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Brisbane based writer, poet and advocate, Gloria Lovely, was in an orphanage and foster care as a child.

Gloria Lovely was born in Brisbane on 22 October 1941. Her mother lived in Spring Hill, an inner northern suburb in Brisbane. When Gloria was eighteen months old, her mother’s husband left and the woman was destitute.

He left without a biscuit in the house…

Because her mother could no longer care for Gloria, she placed the toddler in St Vincent’s Orphanage in nearby Nudgee.

Gloria was in the orphanage until she was about nine years old. Then she was put into foster care.

When she later reviewed her ward of the Queensland state records, Gloria found they were incorrect, stating she was eleven years old when she went into foster care, but Gloria distinctly remembers she was nine years old. People would ask her age and she would say “nine” and her foster mother never corrected her. People also used to ask if Gloria was from England because she was well-spoken, polite, and had a very fair complexion.

Gloria stayed with the one foster family, the Taylors, who lived in the Brisbane suburb of Coorparoo, later moving to Greenslopes. She was, however, sent back to the orphanage for two months before being returned to the same foster family.

I didn’t want to. If I’d known I was going to go back, I might have said to the nuns, “I don’t want to go back there.”

Gloria is not sure why she was sent back to the orphanage at the age of twelve. She wonders if it was because she had finally told the foster mother—after a period of having physically lost her voice and although she lived in constant fear of both foster parents—”in her own way…and in a stuttery voice” about being sexually abused by the foster father.

I don’t remember him waking me up, but he had to wake me up. He used to make me kneel on the floor, I used to sleep on the verandah on the outside. He would sit on my bed. He would get my head, hold my head in his hands. And he would push it down onto his penis, up and down. I had no control. He would hold my head so tight; I couldn’t do anything – he had full control of my head. I would almost vomit a lot of the time. When he got real quick, I got to like that part – it would be the end of it.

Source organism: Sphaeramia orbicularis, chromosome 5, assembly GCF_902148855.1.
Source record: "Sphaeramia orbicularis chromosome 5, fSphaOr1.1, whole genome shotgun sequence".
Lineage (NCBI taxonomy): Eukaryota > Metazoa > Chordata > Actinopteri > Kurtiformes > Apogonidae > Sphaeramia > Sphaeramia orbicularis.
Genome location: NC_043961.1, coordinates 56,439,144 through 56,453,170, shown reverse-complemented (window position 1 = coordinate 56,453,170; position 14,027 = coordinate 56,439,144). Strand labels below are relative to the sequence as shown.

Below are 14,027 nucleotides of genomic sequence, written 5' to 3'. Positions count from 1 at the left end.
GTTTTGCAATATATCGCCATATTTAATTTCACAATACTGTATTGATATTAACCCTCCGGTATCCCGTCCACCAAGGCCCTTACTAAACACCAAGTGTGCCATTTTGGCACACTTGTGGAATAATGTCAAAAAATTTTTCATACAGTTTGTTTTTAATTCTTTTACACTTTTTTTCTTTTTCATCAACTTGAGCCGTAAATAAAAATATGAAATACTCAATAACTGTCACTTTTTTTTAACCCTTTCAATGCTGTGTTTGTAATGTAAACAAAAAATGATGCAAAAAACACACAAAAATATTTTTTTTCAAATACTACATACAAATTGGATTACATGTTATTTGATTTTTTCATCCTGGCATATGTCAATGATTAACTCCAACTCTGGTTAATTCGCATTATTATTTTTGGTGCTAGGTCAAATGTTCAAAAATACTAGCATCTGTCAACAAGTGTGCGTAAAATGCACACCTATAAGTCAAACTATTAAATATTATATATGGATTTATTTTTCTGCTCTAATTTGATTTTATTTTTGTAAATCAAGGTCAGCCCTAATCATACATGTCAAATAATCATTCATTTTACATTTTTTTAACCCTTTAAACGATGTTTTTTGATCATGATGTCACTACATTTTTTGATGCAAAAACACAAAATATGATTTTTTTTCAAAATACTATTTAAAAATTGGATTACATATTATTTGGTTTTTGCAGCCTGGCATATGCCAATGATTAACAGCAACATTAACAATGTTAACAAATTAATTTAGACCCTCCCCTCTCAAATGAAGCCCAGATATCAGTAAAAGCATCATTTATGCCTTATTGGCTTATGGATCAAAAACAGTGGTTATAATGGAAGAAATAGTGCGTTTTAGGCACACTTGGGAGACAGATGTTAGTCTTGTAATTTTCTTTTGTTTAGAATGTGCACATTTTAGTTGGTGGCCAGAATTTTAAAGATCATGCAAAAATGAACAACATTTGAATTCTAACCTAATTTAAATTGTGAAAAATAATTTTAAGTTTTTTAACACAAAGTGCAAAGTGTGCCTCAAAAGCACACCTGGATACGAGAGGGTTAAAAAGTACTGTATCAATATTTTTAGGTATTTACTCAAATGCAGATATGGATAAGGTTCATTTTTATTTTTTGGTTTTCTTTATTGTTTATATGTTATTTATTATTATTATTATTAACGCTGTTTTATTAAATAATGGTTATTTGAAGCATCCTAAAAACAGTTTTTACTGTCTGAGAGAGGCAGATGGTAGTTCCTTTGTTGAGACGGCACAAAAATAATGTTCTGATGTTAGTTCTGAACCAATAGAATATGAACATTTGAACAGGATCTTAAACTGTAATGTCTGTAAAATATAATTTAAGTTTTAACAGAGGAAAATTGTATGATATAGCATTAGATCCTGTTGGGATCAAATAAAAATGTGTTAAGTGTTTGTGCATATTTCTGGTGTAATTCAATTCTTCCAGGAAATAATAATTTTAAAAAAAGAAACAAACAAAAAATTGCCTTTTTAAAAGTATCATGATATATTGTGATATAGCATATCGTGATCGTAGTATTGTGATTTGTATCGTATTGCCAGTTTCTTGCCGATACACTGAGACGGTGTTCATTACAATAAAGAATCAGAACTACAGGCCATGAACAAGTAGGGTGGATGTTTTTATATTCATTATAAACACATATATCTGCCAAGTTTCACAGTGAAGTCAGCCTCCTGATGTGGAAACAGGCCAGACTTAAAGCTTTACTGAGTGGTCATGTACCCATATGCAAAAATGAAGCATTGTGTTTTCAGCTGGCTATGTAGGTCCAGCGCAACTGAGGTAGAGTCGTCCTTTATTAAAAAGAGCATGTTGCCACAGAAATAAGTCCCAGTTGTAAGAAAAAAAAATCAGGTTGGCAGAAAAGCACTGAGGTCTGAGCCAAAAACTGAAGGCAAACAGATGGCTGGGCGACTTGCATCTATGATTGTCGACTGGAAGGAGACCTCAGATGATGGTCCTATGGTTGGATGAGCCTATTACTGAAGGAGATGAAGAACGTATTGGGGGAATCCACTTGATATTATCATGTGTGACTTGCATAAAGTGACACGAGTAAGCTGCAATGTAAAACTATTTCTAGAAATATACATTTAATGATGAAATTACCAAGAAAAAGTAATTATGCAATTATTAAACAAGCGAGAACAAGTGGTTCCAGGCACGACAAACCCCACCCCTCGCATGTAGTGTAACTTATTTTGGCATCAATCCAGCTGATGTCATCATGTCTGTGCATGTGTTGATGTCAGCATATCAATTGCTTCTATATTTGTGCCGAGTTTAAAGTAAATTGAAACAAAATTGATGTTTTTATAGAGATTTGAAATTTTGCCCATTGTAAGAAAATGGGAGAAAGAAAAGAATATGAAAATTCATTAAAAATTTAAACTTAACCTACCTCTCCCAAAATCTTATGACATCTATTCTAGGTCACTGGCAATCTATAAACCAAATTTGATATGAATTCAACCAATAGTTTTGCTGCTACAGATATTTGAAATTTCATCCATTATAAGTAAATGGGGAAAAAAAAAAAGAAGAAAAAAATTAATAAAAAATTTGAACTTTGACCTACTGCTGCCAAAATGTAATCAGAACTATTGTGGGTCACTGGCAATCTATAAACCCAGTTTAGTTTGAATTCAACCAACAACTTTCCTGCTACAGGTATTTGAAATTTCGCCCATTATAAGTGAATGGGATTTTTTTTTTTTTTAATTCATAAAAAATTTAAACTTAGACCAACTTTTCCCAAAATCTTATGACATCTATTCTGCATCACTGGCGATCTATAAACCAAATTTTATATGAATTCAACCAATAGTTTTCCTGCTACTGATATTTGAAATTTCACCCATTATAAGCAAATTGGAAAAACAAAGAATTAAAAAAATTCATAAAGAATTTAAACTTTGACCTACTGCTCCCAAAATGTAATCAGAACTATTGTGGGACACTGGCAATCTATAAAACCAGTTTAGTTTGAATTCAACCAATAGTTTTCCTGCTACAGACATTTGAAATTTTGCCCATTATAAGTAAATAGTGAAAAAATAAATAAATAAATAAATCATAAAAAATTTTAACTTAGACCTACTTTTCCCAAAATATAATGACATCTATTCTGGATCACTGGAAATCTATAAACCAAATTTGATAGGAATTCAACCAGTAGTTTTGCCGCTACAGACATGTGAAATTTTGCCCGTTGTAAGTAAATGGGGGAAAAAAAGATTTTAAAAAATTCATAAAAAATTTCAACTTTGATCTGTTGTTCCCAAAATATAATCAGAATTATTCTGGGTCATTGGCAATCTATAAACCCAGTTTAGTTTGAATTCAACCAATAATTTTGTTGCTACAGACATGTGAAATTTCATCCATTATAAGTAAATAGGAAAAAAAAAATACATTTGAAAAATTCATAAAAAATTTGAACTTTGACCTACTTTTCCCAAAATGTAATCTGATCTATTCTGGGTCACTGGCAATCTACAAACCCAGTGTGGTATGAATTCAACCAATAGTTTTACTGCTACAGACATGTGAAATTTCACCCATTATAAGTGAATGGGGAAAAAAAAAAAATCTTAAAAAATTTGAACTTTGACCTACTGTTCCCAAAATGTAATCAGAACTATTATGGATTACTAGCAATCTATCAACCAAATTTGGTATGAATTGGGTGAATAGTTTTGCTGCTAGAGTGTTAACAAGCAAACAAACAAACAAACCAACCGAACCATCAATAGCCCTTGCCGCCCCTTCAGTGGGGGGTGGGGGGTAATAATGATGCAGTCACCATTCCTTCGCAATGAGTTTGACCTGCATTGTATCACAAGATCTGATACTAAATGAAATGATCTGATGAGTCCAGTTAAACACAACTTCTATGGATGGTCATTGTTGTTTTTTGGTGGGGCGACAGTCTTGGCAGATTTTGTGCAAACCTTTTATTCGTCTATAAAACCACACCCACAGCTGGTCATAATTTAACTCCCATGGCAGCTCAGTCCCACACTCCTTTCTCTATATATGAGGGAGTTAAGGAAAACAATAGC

The foster’s mother’s response to Gloria’s revelations was to “belt” and “flog” the child while accusing her of “making up dirty lies”.

As Gloria says, there was a culture at the time which required children to be silent, which makes it all the more remarkable that she spoke up in the first place. Given the reaction by the foster mother, it is not surprising that Gloria chose not to mention the sexual abuse again, not until many years later when she met other Care Leavers who had been similarly abused.

There were other, younger, foster children in the family—Gloria’s brother, another boy and girl—but as far as Gloria is aware, they were not being sexually abused although Gloria’s brother was maltreated in different ways.

On the surface, Gloria’s foster parents appeared to be good, religious people. Her foster father was a religious man and was active in the local church community.

However, the foster parents were abusing Gloria, sexually and physically.

Gloria recalled a school sports day when her “lower back was exposed…” and she was instructed by her foster mother to leave her cardigan on all day—despite the heat—so the welts on her back, caused by the foster mother’s floggings, could not be seen by the teachers.

Gloria went to three different Catholic schools while she was in foster care. She was then required by her foster parents to leave at the age of fourteen, at the end of primary school, and take up the paid work they had organized.

This was at the end of Grade 7. I could have had another year of school and finished Grade 8.

The night before her fifteenth birthday, Gloria was driven back to the orphanage by her foster father.

Over the next three years—until her mother collected the eighteen-year-old—Gloria worked hard in the nursery and in the kitchen.

When I was working in the orphanage, I worked in the nursery looking after children from little babies—nine months to three years old—to the bigger babies from three to five years old.

There were several girls in the nursery. We had different roles such as “Baby girl” whose job was minding the children when they were on the verandahs or in the yard playing. “Laundry girl” did the children’s clothes, washing, drying, folding, and putting away. “Pantry girl” looked after their food and set it on the tables.